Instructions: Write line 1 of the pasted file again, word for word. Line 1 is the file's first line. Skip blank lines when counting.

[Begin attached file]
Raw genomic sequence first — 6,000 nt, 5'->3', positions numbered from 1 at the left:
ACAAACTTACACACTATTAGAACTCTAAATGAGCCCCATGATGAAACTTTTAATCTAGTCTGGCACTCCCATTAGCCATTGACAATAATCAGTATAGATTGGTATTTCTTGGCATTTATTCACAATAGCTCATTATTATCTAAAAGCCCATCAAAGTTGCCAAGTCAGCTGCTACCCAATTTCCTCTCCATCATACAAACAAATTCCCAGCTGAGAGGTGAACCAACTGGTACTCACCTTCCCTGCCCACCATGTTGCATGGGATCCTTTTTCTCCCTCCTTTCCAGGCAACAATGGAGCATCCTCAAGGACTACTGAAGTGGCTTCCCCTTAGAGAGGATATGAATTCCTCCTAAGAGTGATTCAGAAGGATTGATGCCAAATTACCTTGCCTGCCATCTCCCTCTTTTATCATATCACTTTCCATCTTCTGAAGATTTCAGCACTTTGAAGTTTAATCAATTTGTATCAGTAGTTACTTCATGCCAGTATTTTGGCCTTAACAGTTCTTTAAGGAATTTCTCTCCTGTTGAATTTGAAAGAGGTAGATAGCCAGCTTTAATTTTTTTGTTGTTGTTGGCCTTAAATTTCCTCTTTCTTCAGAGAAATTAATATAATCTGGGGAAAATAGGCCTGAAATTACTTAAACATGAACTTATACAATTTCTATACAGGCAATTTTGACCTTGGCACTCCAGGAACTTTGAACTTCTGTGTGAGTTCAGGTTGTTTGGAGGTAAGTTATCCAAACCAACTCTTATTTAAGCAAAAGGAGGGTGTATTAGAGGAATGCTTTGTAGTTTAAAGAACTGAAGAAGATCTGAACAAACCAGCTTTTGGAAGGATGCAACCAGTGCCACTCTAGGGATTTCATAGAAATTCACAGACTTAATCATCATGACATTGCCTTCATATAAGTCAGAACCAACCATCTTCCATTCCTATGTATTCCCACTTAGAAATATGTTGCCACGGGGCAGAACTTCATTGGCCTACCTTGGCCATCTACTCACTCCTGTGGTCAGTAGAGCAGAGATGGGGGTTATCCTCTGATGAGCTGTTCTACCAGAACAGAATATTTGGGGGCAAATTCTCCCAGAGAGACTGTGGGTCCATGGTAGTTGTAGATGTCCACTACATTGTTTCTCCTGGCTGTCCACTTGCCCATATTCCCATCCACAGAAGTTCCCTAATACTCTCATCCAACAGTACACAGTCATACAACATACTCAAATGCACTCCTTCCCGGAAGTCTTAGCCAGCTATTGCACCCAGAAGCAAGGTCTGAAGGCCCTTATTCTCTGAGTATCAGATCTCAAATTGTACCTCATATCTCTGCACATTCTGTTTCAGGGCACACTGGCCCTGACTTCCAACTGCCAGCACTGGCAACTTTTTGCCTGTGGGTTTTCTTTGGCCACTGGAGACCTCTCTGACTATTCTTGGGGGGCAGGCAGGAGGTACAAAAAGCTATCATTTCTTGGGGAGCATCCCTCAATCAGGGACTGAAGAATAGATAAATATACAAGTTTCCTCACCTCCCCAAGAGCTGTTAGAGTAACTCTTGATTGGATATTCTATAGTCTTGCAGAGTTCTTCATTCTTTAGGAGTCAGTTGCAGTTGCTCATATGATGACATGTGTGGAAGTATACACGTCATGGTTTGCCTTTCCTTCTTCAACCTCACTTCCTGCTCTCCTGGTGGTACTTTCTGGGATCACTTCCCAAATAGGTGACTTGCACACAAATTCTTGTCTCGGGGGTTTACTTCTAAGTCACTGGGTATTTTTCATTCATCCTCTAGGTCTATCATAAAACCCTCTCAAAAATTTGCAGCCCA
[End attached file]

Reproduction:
Raw genomic sequence first — 6,000 nt, 5'->3', positions numbered from 1 at the left: